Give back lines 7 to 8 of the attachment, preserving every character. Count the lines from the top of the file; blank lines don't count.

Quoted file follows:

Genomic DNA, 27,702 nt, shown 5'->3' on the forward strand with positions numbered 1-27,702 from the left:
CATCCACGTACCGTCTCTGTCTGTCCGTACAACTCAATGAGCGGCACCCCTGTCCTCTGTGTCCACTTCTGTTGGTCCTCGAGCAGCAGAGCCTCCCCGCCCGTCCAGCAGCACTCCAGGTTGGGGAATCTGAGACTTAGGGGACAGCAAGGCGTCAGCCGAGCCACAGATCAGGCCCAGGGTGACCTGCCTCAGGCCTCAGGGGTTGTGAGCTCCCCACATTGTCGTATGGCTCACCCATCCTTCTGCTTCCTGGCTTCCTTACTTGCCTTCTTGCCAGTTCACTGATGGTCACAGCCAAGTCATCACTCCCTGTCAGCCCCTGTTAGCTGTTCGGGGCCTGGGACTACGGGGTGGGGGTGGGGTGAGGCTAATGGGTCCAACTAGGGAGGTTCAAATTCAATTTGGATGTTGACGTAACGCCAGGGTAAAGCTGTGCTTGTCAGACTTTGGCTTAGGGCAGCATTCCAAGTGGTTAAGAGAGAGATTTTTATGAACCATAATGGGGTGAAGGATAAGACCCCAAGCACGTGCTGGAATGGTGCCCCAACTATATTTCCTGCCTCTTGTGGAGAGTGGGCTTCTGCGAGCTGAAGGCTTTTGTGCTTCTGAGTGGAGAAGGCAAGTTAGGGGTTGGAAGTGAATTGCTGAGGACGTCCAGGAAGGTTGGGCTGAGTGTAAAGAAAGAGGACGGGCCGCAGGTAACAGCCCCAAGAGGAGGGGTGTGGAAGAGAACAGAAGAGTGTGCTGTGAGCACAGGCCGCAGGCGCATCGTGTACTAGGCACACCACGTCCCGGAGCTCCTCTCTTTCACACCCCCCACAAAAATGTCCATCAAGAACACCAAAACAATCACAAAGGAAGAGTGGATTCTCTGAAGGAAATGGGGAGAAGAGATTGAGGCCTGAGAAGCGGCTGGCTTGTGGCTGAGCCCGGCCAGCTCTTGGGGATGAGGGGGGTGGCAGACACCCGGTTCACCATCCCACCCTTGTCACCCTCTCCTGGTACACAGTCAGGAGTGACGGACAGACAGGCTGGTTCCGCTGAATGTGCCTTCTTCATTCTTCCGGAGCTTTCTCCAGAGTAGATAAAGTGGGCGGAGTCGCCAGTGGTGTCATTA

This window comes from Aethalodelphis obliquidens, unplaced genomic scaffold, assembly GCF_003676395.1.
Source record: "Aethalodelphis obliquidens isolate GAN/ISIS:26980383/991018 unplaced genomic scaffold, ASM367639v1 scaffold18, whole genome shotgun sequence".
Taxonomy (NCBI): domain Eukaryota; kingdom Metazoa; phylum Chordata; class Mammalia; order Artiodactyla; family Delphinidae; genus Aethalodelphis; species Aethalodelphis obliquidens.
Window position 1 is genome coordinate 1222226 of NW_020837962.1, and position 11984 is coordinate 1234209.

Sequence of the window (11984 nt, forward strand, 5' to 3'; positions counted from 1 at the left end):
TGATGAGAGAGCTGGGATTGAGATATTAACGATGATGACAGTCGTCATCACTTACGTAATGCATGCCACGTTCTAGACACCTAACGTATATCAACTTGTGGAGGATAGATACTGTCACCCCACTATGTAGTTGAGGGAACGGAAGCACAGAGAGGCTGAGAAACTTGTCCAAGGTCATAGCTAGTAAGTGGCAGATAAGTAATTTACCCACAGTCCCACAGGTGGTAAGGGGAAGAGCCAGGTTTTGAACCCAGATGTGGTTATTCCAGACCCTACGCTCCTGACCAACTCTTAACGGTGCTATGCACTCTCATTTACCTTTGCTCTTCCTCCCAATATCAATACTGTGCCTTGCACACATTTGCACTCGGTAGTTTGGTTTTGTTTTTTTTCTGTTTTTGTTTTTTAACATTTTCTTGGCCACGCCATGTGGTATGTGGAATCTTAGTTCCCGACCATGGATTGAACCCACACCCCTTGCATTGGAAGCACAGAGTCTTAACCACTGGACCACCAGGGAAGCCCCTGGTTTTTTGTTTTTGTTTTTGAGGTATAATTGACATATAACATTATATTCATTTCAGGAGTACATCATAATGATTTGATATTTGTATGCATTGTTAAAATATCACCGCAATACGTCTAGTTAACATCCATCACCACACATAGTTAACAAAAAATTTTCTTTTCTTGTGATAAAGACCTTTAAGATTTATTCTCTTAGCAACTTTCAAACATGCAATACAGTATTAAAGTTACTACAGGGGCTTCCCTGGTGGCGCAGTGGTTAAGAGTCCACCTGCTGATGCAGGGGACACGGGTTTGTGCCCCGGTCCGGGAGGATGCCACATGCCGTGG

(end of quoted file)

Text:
Sequence of the window (11984 nt, forward strand, 5' to 3'; positions counted from 1 at the left end):
TGATGAGAGAGCTGGGATTGAGATATTAACGATGATGACAGTCGTCATCACTTACGTAATGCATGCCACGTTCTAGACACCTAACGTATATCAACTTGTGGAGGATAGATACTGTCACCCCACTATGTAGTTGAGGGAACGGAAGCACAGAGAGGCTGAGAAACTTGTCCAAGGTCATAGCTAGTAAGTGGCAGATAAGTAATTTACCCACAGTCCCACAGGTGGTAAGGGGAAGAGCCAGGTTTTGAACCCAGATGTGGTTATTCCAGACCCTACGCTCCTGACCAACTCTTAACGGTGCTATGCACTCTCATTTACCTTTGCTCTTCCTCCCAATATCAATACTGTGCCTTGCACACATTTGCACTCGGTAGTTTGGTTTTGTTTTTTTTCTGTTTTTGTTTTTTAACATTTTCTTGGCCACGCCATGTGGTATGTGGAATCTTAGTTCCCGACCATGGATTGAACCCACACCCCTTGCATTGGAAGCACAGAGTCTTAACCACTGGACCACCAGGGAAGCCCCTGGTTTTTTGTTTTTGTTTTTGAGGTATAATTGACATATAACATTATATTCATTTCAGGAGTACATCATAATGATTTGATATTTGTATGCATTGTTAAAATATCACCGCAATACGTCTAGTTAACATCCATCACCACACATAGTTAACAAAAAATTTTCTTTTCTTGTGATAAAGACCTTTAAGATTTATTCTCTTAGCAACTTTCAAACATGCAATACAGTATTAAAGTTACTACAGGGGCTTCCCTGGTGGCGCAGTGGTTAAGAGTCCACCTGCTGATGCAGGGGACACGGGTTTGTGCCCCGGTCCGGGAGGATGCCACATGCCGTGG